During the last decades, an alarming increase of melanoma incidence has been observed worldwide. Melanoma has become one of the fastest rising among all cancer types in western countries. Moreover, melanoma affects more and more younger individuals nowadays, compared to the past. As in all other types of cancer: the earlier the diagnosis and therapy, the more favorable the prognosis and the chance of survival.
Mole checks and melanoma diagnosis in Vienna
Following characteristics are known as risk factors of melanoma:
Familial melanoma: two or more members of a family having been diagnosed for melanoma.
Many moles: the number of moles correlates with increased risk for melanoma.
Changes of a mole: a change in shape, size and color is a potential sign for malignancy.
In all of the above mentioned cases, a consultation at a specialist is recommended.
For early diagnosis of melanoma, following examinations are available:
a clinical check includes an examination of the entire skin from the head to the toe. Even without using any tools, an experienced dermatologist or dermatooncologist can recognize malignant lesions. The use of a dermatoscope or dermoscope has now become standard for a better differentiation between benign (non-cancerous) and malignant (cancerous) skin lesions.
Dermatoscopy (examination using a dermatoscope)
A dermatoscope is an important tool for early diagnosis of melanoma and other skin tumors (non-melanoma skin cancer). This tool contains a lens system enabling the observation of details in the deeper layers of the lesion. The physical effect of the application of the dermatoscope on the skin is comparable to using goggles for diving: though reflections on the surface challenges the visibility of objects below the surface, using the dermatoscope allows the inspection of skin lesions unobstructed by skin surface reflections. Therefore, the characterization of features using a dermatoscope improves diagnostic accuracy.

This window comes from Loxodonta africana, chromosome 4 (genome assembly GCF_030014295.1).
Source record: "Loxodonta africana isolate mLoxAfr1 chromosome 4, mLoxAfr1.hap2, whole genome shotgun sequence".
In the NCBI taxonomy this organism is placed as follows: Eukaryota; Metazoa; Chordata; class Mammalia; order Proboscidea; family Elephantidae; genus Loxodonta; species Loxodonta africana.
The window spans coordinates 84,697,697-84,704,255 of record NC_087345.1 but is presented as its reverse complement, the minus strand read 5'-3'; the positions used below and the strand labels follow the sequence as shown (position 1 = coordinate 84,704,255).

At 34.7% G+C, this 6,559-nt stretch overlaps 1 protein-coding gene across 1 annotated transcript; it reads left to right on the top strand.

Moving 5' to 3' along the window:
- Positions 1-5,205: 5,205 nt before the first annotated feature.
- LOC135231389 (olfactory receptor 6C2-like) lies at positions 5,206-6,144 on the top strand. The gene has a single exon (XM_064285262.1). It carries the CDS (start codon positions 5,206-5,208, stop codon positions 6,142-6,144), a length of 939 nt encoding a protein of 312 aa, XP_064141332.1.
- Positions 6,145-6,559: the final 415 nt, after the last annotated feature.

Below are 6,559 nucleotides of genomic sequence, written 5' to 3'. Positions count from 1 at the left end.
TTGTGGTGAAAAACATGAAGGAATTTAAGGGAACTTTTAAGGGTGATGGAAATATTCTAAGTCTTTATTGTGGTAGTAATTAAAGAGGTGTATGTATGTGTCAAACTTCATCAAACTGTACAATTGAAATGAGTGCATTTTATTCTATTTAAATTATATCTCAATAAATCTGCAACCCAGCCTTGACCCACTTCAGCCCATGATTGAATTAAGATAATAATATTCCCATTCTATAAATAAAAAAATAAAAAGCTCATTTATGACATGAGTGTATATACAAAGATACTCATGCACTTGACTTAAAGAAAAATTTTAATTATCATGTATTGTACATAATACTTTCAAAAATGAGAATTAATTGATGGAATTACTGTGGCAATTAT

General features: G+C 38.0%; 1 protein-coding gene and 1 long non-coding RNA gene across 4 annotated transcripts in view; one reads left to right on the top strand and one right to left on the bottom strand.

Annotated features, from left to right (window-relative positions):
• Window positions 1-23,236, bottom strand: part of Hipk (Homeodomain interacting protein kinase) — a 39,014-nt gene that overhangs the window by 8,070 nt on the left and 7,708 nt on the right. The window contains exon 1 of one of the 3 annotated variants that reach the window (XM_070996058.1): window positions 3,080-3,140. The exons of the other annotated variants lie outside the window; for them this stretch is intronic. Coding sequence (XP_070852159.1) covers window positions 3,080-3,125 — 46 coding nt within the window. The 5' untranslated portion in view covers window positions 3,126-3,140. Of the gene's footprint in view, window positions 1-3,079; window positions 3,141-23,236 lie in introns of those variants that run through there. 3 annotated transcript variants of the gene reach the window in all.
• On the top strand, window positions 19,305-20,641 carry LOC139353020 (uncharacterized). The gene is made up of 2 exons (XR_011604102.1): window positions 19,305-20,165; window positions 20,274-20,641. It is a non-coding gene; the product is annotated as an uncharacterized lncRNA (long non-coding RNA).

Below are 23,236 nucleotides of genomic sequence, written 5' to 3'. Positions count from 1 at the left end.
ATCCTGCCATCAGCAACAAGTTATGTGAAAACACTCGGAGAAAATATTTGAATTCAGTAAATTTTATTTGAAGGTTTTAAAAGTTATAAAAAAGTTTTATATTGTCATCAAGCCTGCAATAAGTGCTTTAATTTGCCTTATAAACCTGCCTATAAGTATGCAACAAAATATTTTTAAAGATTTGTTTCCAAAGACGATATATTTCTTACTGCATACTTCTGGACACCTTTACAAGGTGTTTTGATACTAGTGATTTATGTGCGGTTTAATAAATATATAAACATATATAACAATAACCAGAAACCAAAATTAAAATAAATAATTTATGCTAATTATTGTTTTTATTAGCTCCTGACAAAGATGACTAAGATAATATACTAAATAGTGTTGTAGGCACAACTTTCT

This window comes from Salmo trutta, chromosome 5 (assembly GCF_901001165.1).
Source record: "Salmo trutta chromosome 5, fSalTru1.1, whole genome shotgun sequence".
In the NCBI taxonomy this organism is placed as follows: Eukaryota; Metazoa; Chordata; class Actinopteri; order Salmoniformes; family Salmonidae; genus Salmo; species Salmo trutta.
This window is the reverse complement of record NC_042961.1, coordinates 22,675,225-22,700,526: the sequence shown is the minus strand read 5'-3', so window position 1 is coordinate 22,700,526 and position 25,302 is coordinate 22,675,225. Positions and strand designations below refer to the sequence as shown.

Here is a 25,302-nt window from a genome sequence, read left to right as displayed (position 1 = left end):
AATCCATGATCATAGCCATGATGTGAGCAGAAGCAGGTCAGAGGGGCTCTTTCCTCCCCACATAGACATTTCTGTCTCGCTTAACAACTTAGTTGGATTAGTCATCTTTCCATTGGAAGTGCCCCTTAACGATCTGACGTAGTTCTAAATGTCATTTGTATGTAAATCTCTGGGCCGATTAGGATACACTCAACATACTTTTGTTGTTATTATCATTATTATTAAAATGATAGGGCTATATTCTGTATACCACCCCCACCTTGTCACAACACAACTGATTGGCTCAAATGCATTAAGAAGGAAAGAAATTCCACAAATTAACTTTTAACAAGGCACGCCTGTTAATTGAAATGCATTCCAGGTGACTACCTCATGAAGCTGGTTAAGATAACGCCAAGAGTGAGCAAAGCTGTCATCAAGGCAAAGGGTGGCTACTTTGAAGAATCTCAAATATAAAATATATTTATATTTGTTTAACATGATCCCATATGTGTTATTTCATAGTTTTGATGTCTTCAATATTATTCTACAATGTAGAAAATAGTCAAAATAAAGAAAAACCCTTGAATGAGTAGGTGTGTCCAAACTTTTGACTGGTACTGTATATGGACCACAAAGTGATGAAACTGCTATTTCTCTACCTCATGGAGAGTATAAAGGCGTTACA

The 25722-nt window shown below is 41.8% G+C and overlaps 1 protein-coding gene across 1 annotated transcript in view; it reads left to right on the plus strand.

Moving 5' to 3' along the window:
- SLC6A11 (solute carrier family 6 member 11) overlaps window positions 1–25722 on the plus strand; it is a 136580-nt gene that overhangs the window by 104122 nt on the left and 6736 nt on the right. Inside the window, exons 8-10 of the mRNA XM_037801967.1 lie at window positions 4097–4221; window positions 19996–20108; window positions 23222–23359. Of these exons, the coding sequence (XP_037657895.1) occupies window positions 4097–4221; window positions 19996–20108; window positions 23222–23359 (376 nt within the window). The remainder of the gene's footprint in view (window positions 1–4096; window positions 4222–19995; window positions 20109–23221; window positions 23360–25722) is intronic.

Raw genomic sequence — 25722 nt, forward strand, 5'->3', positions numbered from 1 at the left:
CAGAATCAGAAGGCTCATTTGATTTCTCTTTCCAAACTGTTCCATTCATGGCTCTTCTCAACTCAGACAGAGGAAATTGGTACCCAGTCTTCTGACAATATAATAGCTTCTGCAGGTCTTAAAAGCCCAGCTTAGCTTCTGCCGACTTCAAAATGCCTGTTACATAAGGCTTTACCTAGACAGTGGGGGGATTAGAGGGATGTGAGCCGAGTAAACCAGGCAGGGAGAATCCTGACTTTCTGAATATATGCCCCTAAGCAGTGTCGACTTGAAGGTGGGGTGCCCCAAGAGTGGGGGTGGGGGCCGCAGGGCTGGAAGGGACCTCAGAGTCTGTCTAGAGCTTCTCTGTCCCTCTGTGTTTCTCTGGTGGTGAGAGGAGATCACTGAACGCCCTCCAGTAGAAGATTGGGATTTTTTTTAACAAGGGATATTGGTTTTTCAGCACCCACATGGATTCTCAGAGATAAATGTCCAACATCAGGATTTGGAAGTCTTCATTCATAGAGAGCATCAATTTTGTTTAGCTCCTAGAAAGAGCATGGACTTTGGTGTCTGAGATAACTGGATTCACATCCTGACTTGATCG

Digital dermatoscopy enhances the advantage of dermatoscopy by adding the possibility to save digital images obtained by dermatoscopy, which allows observation of alterations occuring with time. As images are magnified, even slight alterations can be detected and monitored. In case of a high number of moles or a mole that cannot be diagnosed with 100% accuracy, this is an alternative method to surgery. Short as well as long term observations using this system help identify alterations suggesting an early melanoma.
All of the above mentioned methods are offered in my office.
Besides the inspection and follow up of suspicious moles using a digital dermatoscope (or dermoscope), Prof. Dr. Okamoto offers a Bodyscan, where the entire body can be fotographed and saved for future comparisons. This method provides the advantage of detecting changes even of unconspicuous lesions. Moreover, new lesions that emerge over time can be detected more reliably. This is of importance as skin cancer does not necessarily develop on pre-existing lesions. Whole body scan is particularly useful for patients at higher risk such as those who have been already diagnosed for skin cancer in the past, with high number of moles or a positive family history of melanoma.
Necessary cookies are absolutely essential for the website to function properly. This category only includes cookies that ensures basic functionalities and security features of the website. These cookies do not store any personal information.
Any cookies that may not be particularly necessary for the website to function and is used specifically to collect user personal data via analytics, ads, other embedded contents are termed as non-necessary cookies. It is mandatory to procure user consent prior to running these cookies on your website.